If you access multiple servers throughout the work day, then being able to tell which one you are working with at a glance based on a color scheme can be very useful. Today’s SuperUser Q&A post helps a reader achieve a colorful nirvana in his work environment.
Today’s Question & Answer session comes to us courtesy of SuperUser—a subdivision of Stack Exchange, a community-driven grouping of Q&A web sites.
SuperUser reader nitins wants to know how to make the Bash Prompt change colors when logged into a server:
Is there a way to make the Bash Prompt dynamic so that it changes color when I am logged into a server? I want the color to be green when using my own personal system, but change to red whenever I am connected to servers. I have a huge number of servers that I access and do not want to have to put a different .bashrc on each and every one of them.
How do you make the Bash Prompt change colors when logged into a server?
SuperUser contributor Matei David has the answer for us:
Remote Bash Prompts are set by the remote ~/.bashrc, so you will still need to copy it to the remote servers. However, you can use a single ~/.bashrc for all hosts and set the Bash Prompt color based on the host name:
- Do not set PS1 if it is not already set (i.e. if the shell is not interactive). Testing to see if PS1 is “non-empty” is a very common way to find out if the shell is interactive and you do not want to confuse programs that do that (arguably, a more accurate test is checking to see if $- contains i).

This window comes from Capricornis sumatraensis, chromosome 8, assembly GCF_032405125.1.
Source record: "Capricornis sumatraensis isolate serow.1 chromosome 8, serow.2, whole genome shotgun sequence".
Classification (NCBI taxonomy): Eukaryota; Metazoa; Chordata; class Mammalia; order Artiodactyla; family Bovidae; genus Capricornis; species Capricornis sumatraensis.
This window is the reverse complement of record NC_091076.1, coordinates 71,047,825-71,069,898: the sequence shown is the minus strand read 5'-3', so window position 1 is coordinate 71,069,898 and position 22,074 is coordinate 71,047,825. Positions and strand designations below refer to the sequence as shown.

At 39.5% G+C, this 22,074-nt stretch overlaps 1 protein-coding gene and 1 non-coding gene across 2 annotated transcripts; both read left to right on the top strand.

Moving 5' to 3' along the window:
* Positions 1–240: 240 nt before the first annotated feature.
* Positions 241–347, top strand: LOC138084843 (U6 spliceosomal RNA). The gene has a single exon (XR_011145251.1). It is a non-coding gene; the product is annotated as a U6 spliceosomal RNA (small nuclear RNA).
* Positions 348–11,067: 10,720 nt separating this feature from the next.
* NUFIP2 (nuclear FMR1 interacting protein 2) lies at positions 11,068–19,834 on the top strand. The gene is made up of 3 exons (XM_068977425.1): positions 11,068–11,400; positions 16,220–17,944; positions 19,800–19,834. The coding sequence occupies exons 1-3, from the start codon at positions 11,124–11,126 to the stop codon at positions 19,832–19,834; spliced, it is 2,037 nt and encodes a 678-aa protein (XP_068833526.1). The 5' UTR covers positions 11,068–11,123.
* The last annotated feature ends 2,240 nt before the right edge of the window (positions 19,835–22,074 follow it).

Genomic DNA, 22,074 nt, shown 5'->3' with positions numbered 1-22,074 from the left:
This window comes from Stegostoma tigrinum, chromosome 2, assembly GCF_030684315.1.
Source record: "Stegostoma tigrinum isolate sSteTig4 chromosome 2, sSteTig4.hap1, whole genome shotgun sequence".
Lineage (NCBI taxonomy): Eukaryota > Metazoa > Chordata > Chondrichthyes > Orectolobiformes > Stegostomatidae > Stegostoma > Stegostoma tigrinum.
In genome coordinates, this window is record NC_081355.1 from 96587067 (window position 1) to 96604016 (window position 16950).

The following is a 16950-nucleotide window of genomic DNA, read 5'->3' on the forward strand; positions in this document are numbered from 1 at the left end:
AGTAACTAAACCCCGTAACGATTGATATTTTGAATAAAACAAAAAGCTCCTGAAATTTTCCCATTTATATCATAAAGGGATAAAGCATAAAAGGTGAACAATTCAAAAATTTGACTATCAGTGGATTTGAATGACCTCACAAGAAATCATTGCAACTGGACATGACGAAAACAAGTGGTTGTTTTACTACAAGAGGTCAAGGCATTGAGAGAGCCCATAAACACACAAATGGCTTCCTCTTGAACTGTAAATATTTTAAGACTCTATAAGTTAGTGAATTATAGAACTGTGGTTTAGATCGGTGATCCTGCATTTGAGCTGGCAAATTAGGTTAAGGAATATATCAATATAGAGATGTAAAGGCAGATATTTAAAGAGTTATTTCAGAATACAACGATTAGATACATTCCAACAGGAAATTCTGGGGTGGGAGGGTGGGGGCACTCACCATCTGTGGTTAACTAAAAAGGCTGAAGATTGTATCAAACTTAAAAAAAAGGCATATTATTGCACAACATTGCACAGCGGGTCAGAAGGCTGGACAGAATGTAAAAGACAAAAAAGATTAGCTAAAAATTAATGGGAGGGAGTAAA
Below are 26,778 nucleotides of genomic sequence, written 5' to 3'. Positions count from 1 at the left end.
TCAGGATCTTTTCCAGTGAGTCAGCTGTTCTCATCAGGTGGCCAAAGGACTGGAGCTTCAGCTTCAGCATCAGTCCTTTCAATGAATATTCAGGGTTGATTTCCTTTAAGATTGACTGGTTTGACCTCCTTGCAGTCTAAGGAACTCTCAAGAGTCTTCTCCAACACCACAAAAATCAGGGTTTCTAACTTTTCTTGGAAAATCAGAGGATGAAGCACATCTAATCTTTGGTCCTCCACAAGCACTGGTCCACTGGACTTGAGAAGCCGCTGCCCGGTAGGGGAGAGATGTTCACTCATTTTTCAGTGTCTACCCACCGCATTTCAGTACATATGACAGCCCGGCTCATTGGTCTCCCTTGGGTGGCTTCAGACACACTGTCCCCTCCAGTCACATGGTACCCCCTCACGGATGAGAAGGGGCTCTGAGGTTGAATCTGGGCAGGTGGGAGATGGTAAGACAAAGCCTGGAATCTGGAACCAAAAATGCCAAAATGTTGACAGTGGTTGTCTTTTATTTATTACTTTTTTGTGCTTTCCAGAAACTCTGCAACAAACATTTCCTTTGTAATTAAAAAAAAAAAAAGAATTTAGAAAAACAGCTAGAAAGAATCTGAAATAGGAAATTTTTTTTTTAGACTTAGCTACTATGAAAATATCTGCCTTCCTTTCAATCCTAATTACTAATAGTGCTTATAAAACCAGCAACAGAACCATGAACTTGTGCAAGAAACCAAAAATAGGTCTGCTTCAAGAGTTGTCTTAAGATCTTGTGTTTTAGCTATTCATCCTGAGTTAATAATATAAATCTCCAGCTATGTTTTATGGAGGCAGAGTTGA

- If you want this code to run when logging into a remote server, you should have one of the profile files always source ~/.bashrc (I am assuming you know that).
- In PS1, the escape codes must be enclosed in \[…\].
- \[033[m resets the foreground and background to their defaults, so here :\w appears in the terminal foreground/background.
- \[033[48;5;XXXm\033[38;5;YYYm sets the background/foreground to XXX/YYY.
- For a script that dumps the available colors, try colortest.
- To check and see what the Bash Prompt would look like, use: echo -e “<\033[48;5;16m\033[38;5;196mhost\033[m:dir>$ “
Have something to add to the explanation? Sound off in the comments. Want to read more answers from other tech-savvy Stack Exchange users? Check out the full discussion thread here.
Image Credit: Emx (Wikipedia)
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